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A question of homework: tenafly parents protest the load, joining nationwide trend


A question of homework: tenafly parents protest the load, joining nationwide trend


TENAFLY — Pressured by parents, school district officials are considering lowering the stress of homework with such measures as homework-free nights and vacations, and giving students more information about the demands they will face in choosing courses.

The district also will organize workshops for parents on reducing children’s stress.

The measures are being taken after a group of high school parents confronted the school board, arguing that homework is wreaking havoc on their children’s lives.

Tenafly is just the latest of many districts nationwide trying new approaches amid the high-stakes competition for college that has fueled an intense schedule of testing and nightly homework in local districts.

The parents’ group, Rational Homework Review, says the heavy workload prevents their children from maintaining a healthy lifestyle and getting adequate sleep. They also argue that some assignments lack educational value.

Other school districts statewide, including Ridgewood and Glen Rock, have reexamined homework policies or changed them in recent years to help balance students’ lives. Nationally, an anti-homework backlash has been spurred in part by studies on sleep deprivation among teens, a plethora of books about the homework craze and a documentary called “Race to Nowhere” about students in a pressured educational environment.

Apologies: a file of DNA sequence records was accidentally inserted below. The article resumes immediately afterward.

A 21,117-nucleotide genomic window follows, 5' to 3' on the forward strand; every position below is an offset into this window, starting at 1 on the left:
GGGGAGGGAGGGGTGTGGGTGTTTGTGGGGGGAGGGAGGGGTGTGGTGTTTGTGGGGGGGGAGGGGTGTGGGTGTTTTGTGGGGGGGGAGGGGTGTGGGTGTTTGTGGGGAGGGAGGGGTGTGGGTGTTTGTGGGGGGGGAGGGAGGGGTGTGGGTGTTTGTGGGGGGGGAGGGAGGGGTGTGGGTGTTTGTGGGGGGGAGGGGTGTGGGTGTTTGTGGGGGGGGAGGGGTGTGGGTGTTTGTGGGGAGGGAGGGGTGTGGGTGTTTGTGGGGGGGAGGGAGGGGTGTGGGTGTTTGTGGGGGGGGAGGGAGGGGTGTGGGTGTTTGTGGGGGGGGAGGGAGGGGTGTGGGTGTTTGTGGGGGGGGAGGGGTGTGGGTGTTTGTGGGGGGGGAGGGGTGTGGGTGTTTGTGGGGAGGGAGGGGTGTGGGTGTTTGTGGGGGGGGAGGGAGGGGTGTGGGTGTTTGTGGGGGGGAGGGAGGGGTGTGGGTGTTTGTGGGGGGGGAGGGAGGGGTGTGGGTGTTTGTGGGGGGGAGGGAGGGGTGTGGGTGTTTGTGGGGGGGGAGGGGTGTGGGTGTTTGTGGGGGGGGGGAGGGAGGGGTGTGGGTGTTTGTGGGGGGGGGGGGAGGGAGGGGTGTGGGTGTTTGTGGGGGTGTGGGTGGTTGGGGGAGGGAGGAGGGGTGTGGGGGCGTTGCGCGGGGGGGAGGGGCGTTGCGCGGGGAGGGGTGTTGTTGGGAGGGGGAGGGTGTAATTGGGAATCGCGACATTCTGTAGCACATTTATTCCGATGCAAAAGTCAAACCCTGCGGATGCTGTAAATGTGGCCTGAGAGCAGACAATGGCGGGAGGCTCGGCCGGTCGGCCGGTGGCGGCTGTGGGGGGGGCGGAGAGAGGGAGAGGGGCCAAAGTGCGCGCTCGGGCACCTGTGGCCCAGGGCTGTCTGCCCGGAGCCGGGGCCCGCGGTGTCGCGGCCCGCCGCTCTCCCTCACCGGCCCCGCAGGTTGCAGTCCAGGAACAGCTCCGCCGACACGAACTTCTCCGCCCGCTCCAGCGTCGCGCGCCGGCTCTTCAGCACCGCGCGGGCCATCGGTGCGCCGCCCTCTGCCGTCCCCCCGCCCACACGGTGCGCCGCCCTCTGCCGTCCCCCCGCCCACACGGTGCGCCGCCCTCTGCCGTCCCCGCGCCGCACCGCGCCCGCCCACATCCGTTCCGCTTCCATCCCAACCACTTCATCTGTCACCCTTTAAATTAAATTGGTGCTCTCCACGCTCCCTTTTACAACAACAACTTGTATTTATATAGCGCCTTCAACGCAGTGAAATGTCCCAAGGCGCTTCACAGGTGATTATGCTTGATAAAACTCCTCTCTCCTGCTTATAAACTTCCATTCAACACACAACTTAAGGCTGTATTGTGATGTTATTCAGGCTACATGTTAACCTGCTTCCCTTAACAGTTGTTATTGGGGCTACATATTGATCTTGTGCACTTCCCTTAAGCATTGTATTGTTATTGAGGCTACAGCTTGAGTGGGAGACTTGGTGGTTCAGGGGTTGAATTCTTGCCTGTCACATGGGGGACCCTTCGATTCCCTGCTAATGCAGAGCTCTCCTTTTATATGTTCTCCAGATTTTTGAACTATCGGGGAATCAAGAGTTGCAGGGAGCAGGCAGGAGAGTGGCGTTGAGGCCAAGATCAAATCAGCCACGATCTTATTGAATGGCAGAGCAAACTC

7 thoughts on “A question of homework: tenafly parents protest the load, joining nationwide trend

  1. Poor babies and the parents who feel they are entitled, we all survived it and so will the current crop of children.

  2. Those back packs get heavier and heavier and can cause those back pains — who can you blame now ?
    Oh well —

  3. A good teacher doesn’t need to rely on hours of repetition after school.

    My best math teachers would lecture a bit, then pop a quiz on the board and walk around to see who was getting it or not.

    One even used to have two homework groups: group A got a light load, and group B got a heavy load. You guessed it: if you demonstrated in class that you were learning the material, you were in group A.

    I don’t know if you would be able to get away with that today. Helicopter parents and all. I would love to end my career as a teacher, but I would last about three months in a school like RHS, because I could care less if little Tanner or Gunner or Madison’s chance at Yale is compromised by a bad test score.

  4. Pretty obvious #1, #2, and #3 don’t have any kids in the Ridgewood Schools.

  5. no to all that home work. some studying yes,

  6. What does he expect he has take 5 honor classes

  7. It’s not just homework that needs to be balanced. The time commitment required to play high school sports has also become unhealthy. Families no longer have access to 3 day weekends or school vacations, and summer vacations have been limited to one week. Ridiculous.

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